• Control the Access to Information: Isolate the exam materials and data. Make it accessible only in one place and insist it never leaves the premises. Keep an inventory and check it at the end of each day. Don’t just provide login information for anything (such as an online Business Continuity Plan). Instead assign someone to sit with the examiner and walk them through stuff. Approach it from the angle that you really want to learn what is important to them and their opinion real-time. This will help prevent surprises in the process.
  • Be Professional and Courteous: Remember that the examiners are doing their job. They are following a process and procedures and don’t take out any general frustrations with the Agency on the individual.
  • Approach “No” as a Discussion: Explain to the examiner why you don’t think the information they requested has bearing on investor risk, listen to their answer and be willing to change your mind if needed.
  • Calculate Some Ratios: In advance of the examination, develop some key ratios of how you measure your financial performance against peers. NCUA is all about ratios. That is what they do in examining credit unions. So humor them and do ratios that you think have some meaning. Remember that meaningful ratios for capital intensive lending institutions are not the same as ratios for non-capital intensive fee based businesses or operational costs centers.
  • Manage the Process: Make sure you set your agenda and expectations related to the process including identifying what happens after the exam, follow-up calls, report response, meeting with your board, and notifying your investors of any findings. Being one step ahead on this one will eliminate unfortunate timing or process mistakes and make sure you manage the message to your constituents.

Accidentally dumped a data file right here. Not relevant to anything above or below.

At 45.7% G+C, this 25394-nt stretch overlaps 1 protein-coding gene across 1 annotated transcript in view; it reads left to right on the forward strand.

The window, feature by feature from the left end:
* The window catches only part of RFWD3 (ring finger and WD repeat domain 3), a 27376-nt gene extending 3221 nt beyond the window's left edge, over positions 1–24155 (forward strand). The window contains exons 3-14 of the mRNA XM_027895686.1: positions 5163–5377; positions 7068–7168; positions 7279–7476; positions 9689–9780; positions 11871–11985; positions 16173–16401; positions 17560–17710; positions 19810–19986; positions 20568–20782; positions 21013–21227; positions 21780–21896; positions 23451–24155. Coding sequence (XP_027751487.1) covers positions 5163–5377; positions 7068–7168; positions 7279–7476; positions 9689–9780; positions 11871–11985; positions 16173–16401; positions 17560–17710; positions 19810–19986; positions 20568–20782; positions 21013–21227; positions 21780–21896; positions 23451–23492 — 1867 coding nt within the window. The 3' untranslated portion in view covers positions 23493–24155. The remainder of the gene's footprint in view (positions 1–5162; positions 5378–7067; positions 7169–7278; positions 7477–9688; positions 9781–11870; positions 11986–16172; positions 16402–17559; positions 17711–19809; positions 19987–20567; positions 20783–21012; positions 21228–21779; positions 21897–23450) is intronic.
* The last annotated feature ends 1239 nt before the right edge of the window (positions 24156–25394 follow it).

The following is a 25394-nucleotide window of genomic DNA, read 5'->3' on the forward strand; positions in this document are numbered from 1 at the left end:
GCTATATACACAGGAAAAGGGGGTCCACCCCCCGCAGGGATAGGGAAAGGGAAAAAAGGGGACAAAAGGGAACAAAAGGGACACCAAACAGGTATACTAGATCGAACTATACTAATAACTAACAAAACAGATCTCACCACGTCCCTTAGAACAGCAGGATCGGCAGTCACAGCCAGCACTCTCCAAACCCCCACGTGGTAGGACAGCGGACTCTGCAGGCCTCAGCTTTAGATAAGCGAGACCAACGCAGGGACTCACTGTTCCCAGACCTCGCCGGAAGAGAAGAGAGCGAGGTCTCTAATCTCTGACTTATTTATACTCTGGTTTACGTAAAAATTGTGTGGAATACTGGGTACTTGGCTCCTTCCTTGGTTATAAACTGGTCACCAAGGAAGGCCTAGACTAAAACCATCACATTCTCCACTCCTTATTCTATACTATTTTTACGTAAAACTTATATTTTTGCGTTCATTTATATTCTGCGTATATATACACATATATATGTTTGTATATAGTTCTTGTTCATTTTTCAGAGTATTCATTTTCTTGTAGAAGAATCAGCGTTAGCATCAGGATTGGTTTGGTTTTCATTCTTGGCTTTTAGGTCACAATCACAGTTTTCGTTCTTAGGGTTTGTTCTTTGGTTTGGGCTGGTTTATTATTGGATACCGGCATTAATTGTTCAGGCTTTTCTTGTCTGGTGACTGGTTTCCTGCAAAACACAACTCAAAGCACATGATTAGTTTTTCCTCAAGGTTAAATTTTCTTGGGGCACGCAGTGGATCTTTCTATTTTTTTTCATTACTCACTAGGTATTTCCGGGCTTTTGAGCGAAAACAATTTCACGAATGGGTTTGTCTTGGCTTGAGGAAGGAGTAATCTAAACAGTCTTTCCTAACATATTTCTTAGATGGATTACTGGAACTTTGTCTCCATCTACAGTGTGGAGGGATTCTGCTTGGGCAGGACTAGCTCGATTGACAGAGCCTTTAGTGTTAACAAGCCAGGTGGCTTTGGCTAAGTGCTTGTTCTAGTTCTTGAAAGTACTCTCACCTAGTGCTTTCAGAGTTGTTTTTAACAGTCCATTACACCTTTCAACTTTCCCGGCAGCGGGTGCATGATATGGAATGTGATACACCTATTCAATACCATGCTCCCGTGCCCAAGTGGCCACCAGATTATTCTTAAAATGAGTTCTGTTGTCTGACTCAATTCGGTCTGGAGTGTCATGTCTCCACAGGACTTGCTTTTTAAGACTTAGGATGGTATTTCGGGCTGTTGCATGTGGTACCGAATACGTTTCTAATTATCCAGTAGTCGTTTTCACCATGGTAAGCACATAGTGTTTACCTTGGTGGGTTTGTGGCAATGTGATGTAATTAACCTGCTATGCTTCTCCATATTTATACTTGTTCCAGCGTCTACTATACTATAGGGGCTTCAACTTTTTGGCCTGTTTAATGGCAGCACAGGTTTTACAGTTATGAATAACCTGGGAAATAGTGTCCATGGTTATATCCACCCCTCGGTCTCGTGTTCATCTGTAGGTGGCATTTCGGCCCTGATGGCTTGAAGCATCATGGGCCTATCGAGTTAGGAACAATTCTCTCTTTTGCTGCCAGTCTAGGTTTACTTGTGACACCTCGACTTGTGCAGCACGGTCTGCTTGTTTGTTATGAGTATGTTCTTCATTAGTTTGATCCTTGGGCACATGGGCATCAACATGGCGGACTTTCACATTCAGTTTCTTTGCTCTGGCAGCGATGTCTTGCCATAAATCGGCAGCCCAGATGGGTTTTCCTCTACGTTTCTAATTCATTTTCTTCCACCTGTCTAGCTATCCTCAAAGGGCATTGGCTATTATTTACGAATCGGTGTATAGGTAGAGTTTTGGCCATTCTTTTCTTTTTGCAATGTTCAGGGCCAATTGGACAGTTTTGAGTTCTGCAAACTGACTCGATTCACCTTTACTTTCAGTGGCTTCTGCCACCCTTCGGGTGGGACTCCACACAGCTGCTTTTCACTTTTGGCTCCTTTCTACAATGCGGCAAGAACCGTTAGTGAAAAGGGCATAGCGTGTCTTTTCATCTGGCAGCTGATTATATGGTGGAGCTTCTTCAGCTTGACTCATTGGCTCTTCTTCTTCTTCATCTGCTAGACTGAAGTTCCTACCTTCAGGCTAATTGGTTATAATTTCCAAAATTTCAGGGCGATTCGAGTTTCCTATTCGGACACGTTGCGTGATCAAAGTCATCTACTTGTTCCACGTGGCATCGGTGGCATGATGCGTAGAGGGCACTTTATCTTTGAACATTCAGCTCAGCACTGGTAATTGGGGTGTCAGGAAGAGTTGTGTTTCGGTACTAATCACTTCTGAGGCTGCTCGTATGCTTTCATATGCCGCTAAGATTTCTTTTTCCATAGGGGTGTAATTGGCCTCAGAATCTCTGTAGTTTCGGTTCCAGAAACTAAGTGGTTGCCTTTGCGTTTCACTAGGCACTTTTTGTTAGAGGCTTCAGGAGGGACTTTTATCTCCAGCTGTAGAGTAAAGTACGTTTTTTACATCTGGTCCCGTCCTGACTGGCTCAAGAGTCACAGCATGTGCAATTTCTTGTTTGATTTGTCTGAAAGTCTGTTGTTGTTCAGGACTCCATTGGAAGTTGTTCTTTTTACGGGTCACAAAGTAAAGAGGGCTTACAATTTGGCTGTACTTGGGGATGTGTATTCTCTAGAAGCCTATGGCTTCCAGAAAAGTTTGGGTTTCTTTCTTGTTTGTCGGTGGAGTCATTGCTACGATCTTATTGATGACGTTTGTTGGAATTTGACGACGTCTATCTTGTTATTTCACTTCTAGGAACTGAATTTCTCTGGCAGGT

• Communicate with Your Owners: Keep your owners informed of the CUSO Exam Process. Avoiding surprises is always the best policy when dealing with your owners, especially because the rules of the game for CUSO Exams are still in flux. Also, let NACUSO know about your experience. They can help get the word out.
  • Educate: Many examiners will think of the CUSO as a third party and do not understand the tangible benefits to the credit unions participating. Help them see that CUSOs are the collaborative extension of their credit union owners. Tell them how much the credit unions are saving or earning by working with the CUSO. In some cases, the CUSO will be the difference in keeping a credit union in the black. If you can turn the examiners into believers you will have expanded your marketing department.
  • Try to Buy Them Lunch: It is great sport. I failed at this one. I tried hard to preempt the waitress and buy the examiners lunch before she brought the bill. They are quick though and beat me to the punch. I don’t know what happens if you successfully do buy them lunch – but I think it is absolutely worth finding out how much paperwork that generates…they are government employees after all.

Ongoing Operations is a Cloud, Business Continuity, and Disaster Recovery CUSO that works with over 450 credit unions throughout the United States.